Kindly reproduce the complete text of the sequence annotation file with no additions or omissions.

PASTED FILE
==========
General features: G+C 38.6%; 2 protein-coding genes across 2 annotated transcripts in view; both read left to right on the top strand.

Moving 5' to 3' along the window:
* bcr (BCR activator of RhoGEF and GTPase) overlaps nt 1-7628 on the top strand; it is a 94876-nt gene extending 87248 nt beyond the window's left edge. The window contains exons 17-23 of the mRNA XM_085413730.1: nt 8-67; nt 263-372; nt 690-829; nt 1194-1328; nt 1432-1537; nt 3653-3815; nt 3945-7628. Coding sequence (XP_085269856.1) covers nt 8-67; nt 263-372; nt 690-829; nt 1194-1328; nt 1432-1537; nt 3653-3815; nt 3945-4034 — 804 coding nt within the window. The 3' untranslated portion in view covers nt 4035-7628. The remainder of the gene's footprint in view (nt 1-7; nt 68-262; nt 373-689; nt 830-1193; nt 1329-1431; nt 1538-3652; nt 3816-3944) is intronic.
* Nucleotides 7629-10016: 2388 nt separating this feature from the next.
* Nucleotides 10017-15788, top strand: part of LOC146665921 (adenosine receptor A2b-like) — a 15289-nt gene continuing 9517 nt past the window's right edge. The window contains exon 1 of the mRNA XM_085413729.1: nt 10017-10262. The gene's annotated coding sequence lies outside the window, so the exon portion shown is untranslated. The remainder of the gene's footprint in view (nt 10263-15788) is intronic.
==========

General features: G+C 38.6%; 2 protein-coding genes across 2 annotated transcripts in view; both read left to right on the top strand.

Moving 5' to 3' along the window:
* bcr (BCR activator of RhoGEF and GTPase) overlaps nt 1-7628 on the top strand; it is a 94876-nt gene extending 87248 nt beyond the window's left edge. The window contains exons 17-23 of the mRNA XM_085413730.1: nt 8-67; nt 263-372; nt 690-829; nt 1194-1328; nt 1432-1537; nt 3653-3815; nt 3945-7628. Coding sequence (XP_085269856.1) covers nt 8-67; nt 263-372; nt 690-829; nt 1194-1328; nt 1432-1537; nt 3653-3815; nt 3945-4034 — 804 coding nt within the window. The 3' untranslated portion in view covers nt 4035-7628. The remainder of the gene's footprint in view (nt 1-7; nt 68-262; nt 373-689; nt 830-1193; nt 1329-1431; nt 1538-3652; nt 3816-3944) is intronic.
* Nucleotides 7629-10016: 2388 nt separating this feature from the next.
* Nucleotides 10017-15788, top strand: part of LOC146665921 (adenosine receptor A2b-like) — a 15289-nt gene continuing 9517 nt past the window's right edge. The window contains exon 1 of the mRNA XM_085413729.1: nt 10017-10262. The gene's annotated coding sequence lies outside the window, so the exon portion shown is untranslated. The remainder of the gene's footprint in view (nt 10263-15788) is intronic.